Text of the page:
Made in Heaven is one of the best homegrown shows on the web

This one’s totally binge-worthy!

  • Published 10.03.19, 7:34 PM
  • Updated 10.03.19, 7:34 PM
  • 3 mins read
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Made in Heaven is as much a social commentary as it is a behind-the-scenes look at the glitz and glam, the complexities and compulsions that go into the making of a desi wedding. A still from the web series.

Ah... the big fat Indian wedding!

For some, a day to celebrate love. For some, a meeting of two minds and two families. For some, a carnival and an ostentatious showcase for wealth and class.

The merry — and sometimes murky — world of Indian weddings comes alive in Made in Heaven, a nine-part show that dropped on Amazon Prime Video last weekend, and is perhaps the most well-made homegrown web series that you would have watched ever since streaming became a way of life for many of us.

Focusing on a different wedding in every episode, Made in Heaven is as much a social commentary as it is a behind-the-scenes look at the glitz and glam, the complexities and compulsions that go into the making of a desi wedding, which is fast losing much of its personal feel and becoming a public event of sorts. That it plays out in Delhi — a city where affectation and showiness are hardly frowned upon — gives the show a wide canvas to play on.

The weddings play out against the backdrop of the lives and loves and interpersonal relationships of its two principal leads — Karan Mehra (Arjun Mathur) and Tara Khanna (Sobhita Dhulipala). Partners in a wedding planning agency called Made in Heaven, Karan and Tara are friends first. The world may be falling apart around them — and there is a whole lot of falling apart considering the series is largely peopled with dysfunctional characters — but Karan and Tara are rock-solid, their time together — she clinging to him as her marriage falls apart, he reaching out to her when he lands up on the wrong side of the law — giving the show its most heartwarming moments.

Nothing is black and white in the world of Made in Heaven and that’s where the show’s biggest strength lies. The all-women team of Zoya Akhtar, Reema Kagti, Nitya Mehra and Alankrita Shrivastava, who take turns to direct the nine episodes along with Prashant Nair, write flesh-and-blood characters.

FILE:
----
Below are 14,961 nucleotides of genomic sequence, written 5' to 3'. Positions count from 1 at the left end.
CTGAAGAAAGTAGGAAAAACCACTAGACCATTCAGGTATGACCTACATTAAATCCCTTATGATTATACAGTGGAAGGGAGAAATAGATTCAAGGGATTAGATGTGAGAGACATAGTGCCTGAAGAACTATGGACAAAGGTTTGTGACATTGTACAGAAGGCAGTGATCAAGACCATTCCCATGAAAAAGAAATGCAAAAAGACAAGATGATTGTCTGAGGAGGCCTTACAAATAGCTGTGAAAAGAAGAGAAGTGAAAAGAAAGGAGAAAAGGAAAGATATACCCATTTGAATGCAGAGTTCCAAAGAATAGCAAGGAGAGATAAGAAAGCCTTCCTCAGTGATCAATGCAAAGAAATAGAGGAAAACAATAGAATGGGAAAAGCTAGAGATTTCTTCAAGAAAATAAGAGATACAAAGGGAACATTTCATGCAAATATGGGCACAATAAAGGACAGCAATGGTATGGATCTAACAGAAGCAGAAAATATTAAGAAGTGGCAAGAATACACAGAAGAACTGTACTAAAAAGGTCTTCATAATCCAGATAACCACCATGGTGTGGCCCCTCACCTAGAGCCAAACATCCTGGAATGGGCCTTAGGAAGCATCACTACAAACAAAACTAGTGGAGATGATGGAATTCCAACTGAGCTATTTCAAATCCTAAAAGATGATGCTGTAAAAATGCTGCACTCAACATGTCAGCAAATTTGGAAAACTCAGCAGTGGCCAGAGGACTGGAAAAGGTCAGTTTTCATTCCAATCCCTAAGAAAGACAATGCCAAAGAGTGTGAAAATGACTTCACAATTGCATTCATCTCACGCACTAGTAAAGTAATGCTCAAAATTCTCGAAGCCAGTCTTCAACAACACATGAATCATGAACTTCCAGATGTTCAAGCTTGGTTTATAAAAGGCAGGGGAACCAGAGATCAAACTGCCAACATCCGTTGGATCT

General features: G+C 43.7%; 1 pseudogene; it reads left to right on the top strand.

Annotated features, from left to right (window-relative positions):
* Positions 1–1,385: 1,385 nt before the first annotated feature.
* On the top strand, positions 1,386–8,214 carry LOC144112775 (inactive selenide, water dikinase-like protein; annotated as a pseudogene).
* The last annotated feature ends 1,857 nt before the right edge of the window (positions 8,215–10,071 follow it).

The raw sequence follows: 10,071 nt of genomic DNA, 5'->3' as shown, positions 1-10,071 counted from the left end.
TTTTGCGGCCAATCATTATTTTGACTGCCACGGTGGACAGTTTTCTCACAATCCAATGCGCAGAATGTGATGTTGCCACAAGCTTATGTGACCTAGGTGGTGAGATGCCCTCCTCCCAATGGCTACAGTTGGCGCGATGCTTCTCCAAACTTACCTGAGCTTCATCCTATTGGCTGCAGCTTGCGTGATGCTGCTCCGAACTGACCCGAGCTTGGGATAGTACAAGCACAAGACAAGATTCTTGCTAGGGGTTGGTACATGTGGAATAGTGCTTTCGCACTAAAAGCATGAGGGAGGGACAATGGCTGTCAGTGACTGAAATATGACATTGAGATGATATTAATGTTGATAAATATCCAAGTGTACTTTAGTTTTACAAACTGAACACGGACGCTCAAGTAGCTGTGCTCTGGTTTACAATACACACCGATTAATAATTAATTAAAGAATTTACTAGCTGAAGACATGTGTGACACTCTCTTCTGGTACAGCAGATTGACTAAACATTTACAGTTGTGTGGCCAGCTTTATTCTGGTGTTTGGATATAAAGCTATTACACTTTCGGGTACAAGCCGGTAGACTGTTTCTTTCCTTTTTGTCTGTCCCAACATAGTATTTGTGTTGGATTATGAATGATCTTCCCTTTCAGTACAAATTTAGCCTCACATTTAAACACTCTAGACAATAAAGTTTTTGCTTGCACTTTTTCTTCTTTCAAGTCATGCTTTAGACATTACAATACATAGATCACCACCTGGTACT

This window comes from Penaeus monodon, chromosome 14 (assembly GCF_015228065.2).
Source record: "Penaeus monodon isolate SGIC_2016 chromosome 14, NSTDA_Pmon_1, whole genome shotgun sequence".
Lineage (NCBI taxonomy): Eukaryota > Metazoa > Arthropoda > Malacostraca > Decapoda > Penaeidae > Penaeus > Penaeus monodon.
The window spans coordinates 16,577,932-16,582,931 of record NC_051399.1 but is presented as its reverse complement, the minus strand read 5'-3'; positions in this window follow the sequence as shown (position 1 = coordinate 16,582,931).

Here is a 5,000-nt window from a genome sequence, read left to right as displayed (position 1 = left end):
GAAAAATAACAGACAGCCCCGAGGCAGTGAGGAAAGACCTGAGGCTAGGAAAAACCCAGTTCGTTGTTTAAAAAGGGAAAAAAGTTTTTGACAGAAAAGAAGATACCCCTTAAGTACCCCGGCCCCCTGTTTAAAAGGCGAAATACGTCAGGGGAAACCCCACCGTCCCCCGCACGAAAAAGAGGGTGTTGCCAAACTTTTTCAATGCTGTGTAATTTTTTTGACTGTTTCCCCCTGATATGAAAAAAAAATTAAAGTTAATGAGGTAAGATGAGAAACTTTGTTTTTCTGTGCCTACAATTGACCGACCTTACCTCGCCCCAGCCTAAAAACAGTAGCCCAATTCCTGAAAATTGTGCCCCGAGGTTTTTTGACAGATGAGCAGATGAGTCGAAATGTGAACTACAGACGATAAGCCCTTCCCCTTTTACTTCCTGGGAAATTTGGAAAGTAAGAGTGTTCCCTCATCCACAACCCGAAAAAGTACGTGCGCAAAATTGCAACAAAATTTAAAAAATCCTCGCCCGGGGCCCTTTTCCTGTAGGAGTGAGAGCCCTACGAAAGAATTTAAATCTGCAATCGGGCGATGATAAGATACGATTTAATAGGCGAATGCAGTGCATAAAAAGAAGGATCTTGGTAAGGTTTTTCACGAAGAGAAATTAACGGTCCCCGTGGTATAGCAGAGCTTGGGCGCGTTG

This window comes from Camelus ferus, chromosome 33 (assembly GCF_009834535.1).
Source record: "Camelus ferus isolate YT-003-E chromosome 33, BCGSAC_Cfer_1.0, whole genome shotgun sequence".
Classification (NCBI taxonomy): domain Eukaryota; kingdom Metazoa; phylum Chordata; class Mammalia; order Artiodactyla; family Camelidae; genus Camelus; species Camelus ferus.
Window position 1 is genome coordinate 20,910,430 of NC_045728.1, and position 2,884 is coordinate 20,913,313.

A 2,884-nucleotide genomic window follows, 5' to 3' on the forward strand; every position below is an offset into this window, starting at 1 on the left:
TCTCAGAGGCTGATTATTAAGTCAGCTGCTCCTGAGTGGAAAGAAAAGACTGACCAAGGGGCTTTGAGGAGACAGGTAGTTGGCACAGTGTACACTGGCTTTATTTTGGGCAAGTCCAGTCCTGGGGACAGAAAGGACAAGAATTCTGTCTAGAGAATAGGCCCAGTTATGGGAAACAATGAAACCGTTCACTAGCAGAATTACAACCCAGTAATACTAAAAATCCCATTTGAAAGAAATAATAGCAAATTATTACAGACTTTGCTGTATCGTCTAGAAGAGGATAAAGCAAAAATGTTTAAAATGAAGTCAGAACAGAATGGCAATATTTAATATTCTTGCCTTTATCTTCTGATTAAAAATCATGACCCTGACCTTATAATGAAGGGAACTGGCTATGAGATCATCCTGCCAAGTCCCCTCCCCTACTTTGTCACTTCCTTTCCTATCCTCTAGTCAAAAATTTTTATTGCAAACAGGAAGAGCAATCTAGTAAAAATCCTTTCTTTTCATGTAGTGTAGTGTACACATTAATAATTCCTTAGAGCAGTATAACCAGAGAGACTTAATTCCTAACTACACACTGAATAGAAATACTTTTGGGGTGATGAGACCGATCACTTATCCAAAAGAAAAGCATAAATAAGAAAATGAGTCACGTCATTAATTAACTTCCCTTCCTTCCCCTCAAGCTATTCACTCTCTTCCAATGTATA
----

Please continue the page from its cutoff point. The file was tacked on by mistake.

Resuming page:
Sobhita Dhulipala as Tara and Arjun Mathur as Karan.
Sobhita Dhulipala as Tara and Arjun Mathur as Karan. A still from the web series.

Everyone’s wearing a mask, and that often slips. But none of it feels fake, because the characters are like you and me, their faults and foibles very relatable.

Tara, married into a rich family, is constantly trying to escape her low middle-class roots, and can sense her marriage to the suave Adil (Jim Sarbh) slowly unravelling. Karan has never been able to muster the courage to tell his parents he’s gay. His deep-seated insecurities stem from a life neck-deep in debt and a string of unattached sexual hook-ups. What makes the two refreshing is that even when they work within a conventional setup, they are cynical enough to understand that it’s all a farce. Like at one point Tara says, “Weddings are just about some rich people wanting to blow up their money”.

Struggling with demons of her own is Tara’s best friend Faiza (Kalki Koechlin), a poor little rich divorcee constantly looking for love and validation. In an ensemble where well-known faces like Deepti Naval, Neena Gupta, Pulkit Samrat and Shweta Tripathi guest-star — the other compelling recurring characters are Kabir (Shashank Arora), the wedding planning agency’s videographer whose cynical voiceovers function as the show’s moral commentary, and Jaspreet (Shivani Raghuvanshi), a girl hailing from humble roots who struggles to fit in with her new job in the agency. Some players may come off as stereotypes in the beginning, but their trajectories rarely follow a predictable path.

What gives the narrative tone and texture is the strong socio-political subtext that accompanies every wedding, and which provides a peek into everything that ails modern Indian society — demand for dowry to a premium being laid on a virgin wife, patriarchy to archaic social traditions. Made in Heaven also stands apart for depicting homosexuality as a human identity that drives the narrative and is not relegated to just being a plot point.

Made in Heaven is a highly nuanced show with an eye on detail. The glamorous — energetic dance rehearsals to star-studded sangeet parties — are juxtaposed with the sweat and tears that go into making them. Some precious moments stand out, with Faiza’s sessions with her psychiatrist being therapeutic even for the viewer.

Made in Heaven’s biggest strength lies in the fact that it doesn’t alienate any section of the audience. The conflicts are we-too, with both Arjun and Sobhita ensuring that they craft their characters in such a way that they feel like one of us. Jay Oza — who made Gully Boy come alive — is the man behind the camera here, his lens capturing the angst and anxieties behind the pretty faces. The same-sex scenes are sensitively filmed and are integral to the plot and not used merely to titillate.

Made in Heaven is an extremely well-made show that will undoubtedly find a ready audience internationally, a perfect example of how scale and storytelling in India is well and truly on a par with its counterparts on foreign shores. Go, binge-watch!